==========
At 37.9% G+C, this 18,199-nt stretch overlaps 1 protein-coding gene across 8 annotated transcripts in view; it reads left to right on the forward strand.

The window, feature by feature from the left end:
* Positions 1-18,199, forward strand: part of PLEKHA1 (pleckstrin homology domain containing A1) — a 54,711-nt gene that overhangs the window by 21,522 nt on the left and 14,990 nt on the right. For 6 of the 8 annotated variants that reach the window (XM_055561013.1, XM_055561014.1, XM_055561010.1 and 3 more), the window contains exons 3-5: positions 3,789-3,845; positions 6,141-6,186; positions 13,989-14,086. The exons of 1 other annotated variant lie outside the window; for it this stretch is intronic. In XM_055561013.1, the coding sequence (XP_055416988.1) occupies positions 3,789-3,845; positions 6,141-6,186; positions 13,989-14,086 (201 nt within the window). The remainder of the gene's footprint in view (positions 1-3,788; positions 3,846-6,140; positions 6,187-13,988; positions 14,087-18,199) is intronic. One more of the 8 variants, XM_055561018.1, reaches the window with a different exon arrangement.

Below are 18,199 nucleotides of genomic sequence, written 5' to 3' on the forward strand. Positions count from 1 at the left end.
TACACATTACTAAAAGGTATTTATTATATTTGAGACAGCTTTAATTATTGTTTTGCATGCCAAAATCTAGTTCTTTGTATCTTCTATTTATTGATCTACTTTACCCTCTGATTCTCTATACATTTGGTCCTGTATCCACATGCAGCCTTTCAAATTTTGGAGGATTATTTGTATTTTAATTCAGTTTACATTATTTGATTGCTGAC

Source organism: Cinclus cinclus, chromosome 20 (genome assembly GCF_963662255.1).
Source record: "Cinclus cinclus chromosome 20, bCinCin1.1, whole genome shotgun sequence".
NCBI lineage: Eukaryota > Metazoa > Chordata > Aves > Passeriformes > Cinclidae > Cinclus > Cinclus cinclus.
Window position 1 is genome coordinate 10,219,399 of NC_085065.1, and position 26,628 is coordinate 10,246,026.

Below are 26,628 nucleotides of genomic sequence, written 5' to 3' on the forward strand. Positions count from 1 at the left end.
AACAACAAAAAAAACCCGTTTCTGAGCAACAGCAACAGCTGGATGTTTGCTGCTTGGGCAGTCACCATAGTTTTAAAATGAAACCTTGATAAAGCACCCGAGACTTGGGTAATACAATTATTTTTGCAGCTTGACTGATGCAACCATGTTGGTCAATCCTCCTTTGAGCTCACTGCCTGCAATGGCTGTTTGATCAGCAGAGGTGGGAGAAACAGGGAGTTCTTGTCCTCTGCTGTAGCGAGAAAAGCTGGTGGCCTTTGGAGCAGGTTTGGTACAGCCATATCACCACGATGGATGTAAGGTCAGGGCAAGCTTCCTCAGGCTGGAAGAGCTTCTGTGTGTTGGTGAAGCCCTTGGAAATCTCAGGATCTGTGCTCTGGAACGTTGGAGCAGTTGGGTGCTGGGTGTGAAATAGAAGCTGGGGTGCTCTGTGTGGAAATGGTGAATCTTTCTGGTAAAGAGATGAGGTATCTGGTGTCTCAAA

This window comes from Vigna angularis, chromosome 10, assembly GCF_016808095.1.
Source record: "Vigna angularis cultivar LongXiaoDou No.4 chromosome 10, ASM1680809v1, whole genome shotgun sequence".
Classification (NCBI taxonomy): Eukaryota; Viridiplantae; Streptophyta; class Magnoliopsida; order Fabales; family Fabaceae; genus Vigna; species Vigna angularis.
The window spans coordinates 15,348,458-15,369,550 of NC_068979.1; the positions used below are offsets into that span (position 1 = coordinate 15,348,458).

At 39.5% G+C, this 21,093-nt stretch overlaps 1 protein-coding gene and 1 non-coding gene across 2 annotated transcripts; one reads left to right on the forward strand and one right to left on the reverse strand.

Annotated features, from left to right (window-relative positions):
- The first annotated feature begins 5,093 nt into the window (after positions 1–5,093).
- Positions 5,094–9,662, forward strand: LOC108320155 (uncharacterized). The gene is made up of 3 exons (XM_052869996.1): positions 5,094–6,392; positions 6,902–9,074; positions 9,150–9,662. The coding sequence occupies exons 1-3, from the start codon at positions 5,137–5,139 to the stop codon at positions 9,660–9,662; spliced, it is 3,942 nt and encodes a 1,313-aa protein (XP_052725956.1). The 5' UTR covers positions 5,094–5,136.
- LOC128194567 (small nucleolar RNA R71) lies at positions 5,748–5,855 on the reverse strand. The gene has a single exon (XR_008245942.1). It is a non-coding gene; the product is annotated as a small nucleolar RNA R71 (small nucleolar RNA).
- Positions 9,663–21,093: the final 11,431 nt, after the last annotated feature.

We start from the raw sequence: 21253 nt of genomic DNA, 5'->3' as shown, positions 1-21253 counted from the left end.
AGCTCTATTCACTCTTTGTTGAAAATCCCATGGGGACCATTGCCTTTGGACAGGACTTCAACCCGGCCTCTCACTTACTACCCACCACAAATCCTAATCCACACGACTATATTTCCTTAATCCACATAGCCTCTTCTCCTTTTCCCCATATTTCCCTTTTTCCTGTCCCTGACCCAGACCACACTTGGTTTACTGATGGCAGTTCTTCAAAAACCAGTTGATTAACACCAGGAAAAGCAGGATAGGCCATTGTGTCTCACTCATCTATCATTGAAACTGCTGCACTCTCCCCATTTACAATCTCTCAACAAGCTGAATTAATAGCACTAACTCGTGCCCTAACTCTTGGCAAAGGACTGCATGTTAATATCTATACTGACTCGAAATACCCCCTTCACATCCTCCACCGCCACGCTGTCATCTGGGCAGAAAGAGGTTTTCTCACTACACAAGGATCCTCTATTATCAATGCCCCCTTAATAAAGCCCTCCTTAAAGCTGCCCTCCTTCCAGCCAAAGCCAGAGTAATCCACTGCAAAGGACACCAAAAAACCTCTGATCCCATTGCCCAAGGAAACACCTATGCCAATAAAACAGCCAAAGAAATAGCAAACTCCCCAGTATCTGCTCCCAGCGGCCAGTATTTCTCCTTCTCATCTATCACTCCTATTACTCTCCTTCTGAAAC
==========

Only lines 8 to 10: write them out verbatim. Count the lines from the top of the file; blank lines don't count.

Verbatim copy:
NCBI lineage: Eukaryota > Metazoa > Chordata > Aves > Passeriformes > Cinclidae > Cinclus > Cinclus cinclus.
Window position 1 is genome coordinate 10,219,399 of NC_085065.1, and position 26,628 is coordinate 10,246,026.

Below are 26,628 nucleotides of genomic sequence, written 5' to 3' on the forward strand. Positions count from 1 at the left end.